- It’s estimated that about 50 million people around the world have dementia. According to WHO, that number is expected to triple by the year 2050.
- Although dementia mainly affects older people, it is not a normal part of aging. Researchers believe that many cases may be avoided with lifestyle changes, although research continues.
- About 60-70% of dementia cases are Alzheimer’s disease which is considered the most common form of dementia.
- Worldwide, dementia is one of the major causes of disability and dependency among older people.
- Dementia affects include physical, psychological, and social aspects.
- The effects of dementia affect the person with it, but also have a big impact on their families, the caregivers.
- Dementia also affects all of society in a variety of ways, including economic.
Relationship of Age, Dementia and Brain Changes
Research continues to show that cognition changes don’t necessarily indicate Alzheimer’s disease. In fact, most people experience gradual memory changes as they age.
Some research suggests that there are differences in the type of intelligence and a person’s age.
Intelligence may be considered as two types: crystallized intelligence and fluid intelligence.
Crystallized intelligence is accumulated knowledge, facts, and skills. We acquire these throughout our life.
Fluid intelligence refers to our ability to reason and to adapt our thinking in a flexible manner. This includes the ability to solve complex problems and understand new concepts. It makes sense that a 20-year-old usually finds learning complex computer applications easier than an 80-year-old. Fluid intelligence indicates a more nimble ability.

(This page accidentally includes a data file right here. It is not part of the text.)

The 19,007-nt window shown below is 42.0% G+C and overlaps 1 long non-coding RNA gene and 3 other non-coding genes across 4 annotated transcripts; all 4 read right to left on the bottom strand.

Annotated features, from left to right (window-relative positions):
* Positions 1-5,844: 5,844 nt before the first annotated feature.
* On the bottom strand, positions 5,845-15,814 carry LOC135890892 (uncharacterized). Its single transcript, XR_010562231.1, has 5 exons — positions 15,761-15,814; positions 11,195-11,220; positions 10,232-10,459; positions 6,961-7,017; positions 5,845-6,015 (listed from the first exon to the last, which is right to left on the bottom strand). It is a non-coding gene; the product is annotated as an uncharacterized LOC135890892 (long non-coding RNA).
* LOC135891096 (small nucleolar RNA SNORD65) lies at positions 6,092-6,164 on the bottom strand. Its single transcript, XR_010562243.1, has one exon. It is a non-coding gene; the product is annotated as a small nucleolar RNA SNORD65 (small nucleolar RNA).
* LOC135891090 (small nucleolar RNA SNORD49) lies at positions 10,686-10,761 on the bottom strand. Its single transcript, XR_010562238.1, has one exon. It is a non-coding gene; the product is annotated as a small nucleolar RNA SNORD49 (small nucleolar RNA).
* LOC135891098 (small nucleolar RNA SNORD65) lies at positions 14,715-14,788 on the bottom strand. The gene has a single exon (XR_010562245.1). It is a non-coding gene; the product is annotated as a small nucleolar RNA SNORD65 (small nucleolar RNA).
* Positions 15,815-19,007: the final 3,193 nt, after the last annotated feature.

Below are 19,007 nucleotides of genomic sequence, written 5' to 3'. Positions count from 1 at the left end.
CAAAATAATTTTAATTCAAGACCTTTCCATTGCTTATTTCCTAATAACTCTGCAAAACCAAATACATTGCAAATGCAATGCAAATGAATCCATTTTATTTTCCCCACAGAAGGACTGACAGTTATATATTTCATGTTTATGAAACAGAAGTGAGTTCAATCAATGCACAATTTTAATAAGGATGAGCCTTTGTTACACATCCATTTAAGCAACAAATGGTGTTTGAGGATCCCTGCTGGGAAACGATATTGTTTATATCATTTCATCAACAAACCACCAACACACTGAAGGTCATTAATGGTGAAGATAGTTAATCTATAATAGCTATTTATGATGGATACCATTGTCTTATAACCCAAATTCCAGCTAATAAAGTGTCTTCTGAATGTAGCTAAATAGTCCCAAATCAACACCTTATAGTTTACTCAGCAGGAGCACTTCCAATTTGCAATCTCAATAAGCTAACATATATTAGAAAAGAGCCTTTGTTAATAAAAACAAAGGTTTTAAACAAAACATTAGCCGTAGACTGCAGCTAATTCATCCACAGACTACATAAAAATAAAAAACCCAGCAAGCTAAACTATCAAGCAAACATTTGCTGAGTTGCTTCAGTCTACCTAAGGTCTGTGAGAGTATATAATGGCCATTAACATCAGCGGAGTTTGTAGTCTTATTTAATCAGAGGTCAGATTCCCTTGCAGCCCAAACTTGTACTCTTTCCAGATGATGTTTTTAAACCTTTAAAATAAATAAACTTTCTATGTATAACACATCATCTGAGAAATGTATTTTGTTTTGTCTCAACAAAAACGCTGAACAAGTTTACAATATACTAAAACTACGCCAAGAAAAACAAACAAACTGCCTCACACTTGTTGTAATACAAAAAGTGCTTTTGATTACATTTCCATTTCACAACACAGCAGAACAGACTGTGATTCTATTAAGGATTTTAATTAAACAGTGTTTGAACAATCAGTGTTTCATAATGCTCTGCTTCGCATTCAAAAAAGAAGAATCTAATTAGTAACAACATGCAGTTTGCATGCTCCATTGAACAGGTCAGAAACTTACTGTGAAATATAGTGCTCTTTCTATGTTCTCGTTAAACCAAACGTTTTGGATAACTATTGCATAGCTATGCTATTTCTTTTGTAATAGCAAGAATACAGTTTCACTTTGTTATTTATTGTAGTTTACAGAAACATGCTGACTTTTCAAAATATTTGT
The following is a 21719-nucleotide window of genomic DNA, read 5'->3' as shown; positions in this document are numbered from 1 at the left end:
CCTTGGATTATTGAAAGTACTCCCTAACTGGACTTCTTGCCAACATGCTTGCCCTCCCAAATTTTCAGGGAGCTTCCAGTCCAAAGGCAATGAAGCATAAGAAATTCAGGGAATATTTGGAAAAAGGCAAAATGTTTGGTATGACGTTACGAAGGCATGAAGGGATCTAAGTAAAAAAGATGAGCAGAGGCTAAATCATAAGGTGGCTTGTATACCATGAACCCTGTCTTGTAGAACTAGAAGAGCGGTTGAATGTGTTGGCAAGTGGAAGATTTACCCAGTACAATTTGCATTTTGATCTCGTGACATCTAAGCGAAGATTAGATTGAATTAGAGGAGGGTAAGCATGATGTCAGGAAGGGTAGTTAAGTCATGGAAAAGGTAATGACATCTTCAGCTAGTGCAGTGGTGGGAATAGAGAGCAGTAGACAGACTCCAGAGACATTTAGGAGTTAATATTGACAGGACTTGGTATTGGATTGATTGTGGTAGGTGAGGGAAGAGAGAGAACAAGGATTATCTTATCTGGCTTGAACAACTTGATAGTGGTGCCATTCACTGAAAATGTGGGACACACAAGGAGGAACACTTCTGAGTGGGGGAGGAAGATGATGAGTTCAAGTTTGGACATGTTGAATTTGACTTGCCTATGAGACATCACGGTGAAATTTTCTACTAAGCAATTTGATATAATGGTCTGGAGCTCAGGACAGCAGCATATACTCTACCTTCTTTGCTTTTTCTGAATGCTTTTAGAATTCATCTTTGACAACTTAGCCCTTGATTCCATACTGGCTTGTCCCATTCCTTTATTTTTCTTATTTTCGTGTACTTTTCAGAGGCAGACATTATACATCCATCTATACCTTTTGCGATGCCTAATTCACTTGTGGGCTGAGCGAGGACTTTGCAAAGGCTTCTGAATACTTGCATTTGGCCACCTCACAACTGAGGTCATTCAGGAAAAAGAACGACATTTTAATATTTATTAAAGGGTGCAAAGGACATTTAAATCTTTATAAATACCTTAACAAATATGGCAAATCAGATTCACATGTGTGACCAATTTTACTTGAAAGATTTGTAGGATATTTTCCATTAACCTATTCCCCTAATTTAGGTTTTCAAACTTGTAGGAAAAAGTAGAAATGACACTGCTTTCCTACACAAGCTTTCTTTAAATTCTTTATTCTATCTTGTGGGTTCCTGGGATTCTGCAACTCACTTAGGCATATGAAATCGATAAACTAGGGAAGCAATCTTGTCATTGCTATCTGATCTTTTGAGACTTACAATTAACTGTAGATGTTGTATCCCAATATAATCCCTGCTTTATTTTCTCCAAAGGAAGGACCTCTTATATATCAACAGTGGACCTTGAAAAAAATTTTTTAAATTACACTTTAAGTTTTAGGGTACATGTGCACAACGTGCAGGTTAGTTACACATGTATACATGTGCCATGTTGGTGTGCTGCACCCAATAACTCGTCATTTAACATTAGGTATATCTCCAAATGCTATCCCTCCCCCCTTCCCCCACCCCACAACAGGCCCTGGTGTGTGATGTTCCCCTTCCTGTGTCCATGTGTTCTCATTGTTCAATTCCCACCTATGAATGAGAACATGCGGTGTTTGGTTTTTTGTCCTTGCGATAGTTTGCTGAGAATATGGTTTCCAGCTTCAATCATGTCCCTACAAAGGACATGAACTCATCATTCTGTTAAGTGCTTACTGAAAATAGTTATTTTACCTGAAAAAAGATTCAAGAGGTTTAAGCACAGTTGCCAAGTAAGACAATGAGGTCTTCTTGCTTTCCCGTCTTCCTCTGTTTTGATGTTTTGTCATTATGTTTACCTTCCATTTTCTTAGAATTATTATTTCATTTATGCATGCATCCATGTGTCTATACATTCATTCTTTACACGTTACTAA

In general, most aspects of fluid intelligence peaks in adolescence. It then declines, beginning by about 30 to 40 years of age. A few parts of this type, however, peak closer to 40 years of age in most people.
As we age, we accumulate the crystallized intelligence. Senior citizens often have more of this type than younger people have. Younger adults usually have more fluid intelligence. It’s a tradeoff, of sorts.
Cognition skills vary as we age. However, some aspects such as our vocabulary ability, tend to improve as we age. Some studies indicate that older adults may be better able to refer to words based on their use in a sentence.
We found that a large digital clock helped my Dad remember the time and day. Other families have told me that these clocks have been extremely helpful to them, as well. This newer version has alarms and reminder settings, too.